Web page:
DOT Publishes “Comprehensive Plan” for Automated Vehicles
January 14, 2021
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In January 2021, the U.S. Department of Transportation (“DOT”) published a “Comprehensive Plan” to promote collaboration, modernize regulations, and prepare the U.S. transportation system for the safe integration of automated vehicles (the “AV Plan”). The AV Plan builds on the DOT’s 2020 report “Ensuring American Leadership in Automated Vehicle Technologies: Automated Vehicles 4.0” (“AV 4.0”) and other efforts, including a December 2020 ANPRM seeking public input on a “framework” for automated vehicles.
The AV Plan presents three overarching goals: (1) collaboration with government, industry, and public stakeholders, (2) modernizing regulations to remove “unintended and unnecessary barriers” to automated vehicles, and (3) conducting foundational research and demonstration activities related to the safety, efficiency, and accessibility of automated vehicles. It emphasizes 10 “Automated Vehicle Technology Principles” previously outlined in AV 4.0:
- Prioritize safety;
- Emphasize security and cybersecurity;
- Ensure privacy and data security;
- Enhance mobility and accessibility;
- Remain technology neutral;
- Protect American innovation and creativity;
- Modernize the regulatory environment (including streamlining deployment);
- Promote consistent standards and policies;
- Ensure a consistent federal approach; and
- Improve transportation system-level effects.
The DOT highlights some of its recent rulemaking actions and guidance as part of efforts to create “evidence-based and data-driven regulations” for automated vehicles.
The AV Plan indicates several enforcement priorities of the DOT and its subagencies, including using its investigative authority to ensure safe operation of automated driving systems and enforcing existing laws to prevent deceptive or misleading claims about the “performance capabilities and limitations of AV technologies.” One effort it featured is AV Test, an initiative to develop safe testing of automated driving capabilities on public roads. The AV Plan also emphasizes the importance of cybersecurity and privacy and the DOT’s cross-agency approach to facilitating development of best practices in those areas.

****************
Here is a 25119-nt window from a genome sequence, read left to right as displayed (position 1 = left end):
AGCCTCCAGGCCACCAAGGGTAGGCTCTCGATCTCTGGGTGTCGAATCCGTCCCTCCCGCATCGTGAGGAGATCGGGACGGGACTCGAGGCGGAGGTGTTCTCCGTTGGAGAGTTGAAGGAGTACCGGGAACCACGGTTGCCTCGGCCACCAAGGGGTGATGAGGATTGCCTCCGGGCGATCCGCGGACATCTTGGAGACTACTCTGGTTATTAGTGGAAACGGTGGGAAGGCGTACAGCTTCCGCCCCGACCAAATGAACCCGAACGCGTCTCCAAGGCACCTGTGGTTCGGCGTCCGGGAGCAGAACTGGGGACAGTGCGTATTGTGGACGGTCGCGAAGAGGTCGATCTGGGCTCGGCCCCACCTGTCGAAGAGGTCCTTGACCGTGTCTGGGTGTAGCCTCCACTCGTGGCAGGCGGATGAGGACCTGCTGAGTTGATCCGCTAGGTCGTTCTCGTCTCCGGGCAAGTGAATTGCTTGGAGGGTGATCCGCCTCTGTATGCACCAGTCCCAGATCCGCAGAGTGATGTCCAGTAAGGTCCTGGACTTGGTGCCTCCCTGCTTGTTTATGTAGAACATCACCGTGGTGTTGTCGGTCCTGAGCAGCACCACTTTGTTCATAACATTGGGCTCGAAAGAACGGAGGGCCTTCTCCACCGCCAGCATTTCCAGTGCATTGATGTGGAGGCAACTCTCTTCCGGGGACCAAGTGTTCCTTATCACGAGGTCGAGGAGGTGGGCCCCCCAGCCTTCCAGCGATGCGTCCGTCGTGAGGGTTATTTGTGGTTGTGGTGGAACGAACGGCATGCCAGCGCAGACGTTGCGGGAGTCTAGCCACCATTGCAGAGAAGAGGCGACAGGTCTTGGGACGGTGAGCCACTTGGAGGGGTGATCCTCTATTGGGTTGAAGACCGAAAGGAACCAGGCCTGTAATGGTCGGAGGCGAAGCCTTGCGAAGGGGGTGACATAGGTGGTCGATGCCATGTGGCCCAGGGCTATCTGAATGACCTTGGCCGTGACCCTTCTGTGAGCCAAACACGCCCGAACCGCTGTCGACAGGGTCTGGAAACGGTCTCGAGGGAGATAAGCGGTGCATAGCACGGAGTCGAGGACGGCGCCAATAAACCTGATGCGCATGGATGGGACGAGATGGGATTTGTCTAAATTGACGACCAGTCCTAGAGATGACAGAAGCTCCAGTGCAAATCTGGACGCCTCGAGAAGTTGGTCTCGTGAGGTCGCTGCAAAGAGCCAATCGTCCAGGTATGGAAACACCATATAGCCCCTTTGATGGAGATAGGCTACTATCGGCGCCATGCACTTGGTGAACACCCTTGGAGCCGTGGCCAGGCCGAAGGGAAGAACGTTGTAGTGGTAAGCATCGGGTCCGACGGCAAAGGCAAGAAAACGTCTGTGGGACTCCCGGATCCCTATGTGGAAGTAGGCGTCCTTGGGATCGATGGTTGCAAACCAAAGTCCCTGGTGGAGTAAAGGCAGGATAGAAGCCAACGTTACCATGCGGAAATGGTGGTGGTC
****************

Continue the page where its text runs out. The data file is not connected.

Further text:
The AV Plan discusses the availability of exemptions and waivers as part of a flexible approach to encourage development. Recent federal legislative efforts would have enhanced the DOT’s exemption authority to allow waivers for larger numbers of vehicles. Although the DOT describes its exemption authority as a “key near-term tool,” it emphasizes that exemptions “are not intended to allow indefinite noncompliance for large numbers of vehicles.” Rather, the DOT envisions that it will use this authority in the near future for “testing and limited on-road deployment.”
Recognizing the growing promise of automated vehicles for deliveries, the AV Plan also discusses the possibility of low-speed, occupant-less vehicles to serve such needs in addition to passenger-related implementations.
The DOT emphasizes cross-government partnerships, international collaboration, and public engagement as ways to continue to propel the industry forward.
O’Melveny’s Automated and Connected Vehicles industry group continues to track regulatory developments and opportunities on behalf of the firm’s clients. If you have any specific questions, please reach out to Melody Drummond Hansen and Jason Orr.
This memorandum is a summary for general information and discussion only and may be considered an advertisement for certain purposes. It is not a full analysis of the matters presented, may not be relied upon as legal advice, and does not purport to represent the views of our clients or the Firm. Melody Drummond Hansen, an O’Melveny Partner licensed to practice law in California, the District of Columbia, and Illinois, and Jason Orr, an O’Melveny Counsel licensed to practice law in California and Colorado, contributed to the content of this newsletter. The views expressed in this newsletter are the views of the authors except as otherwise noted.
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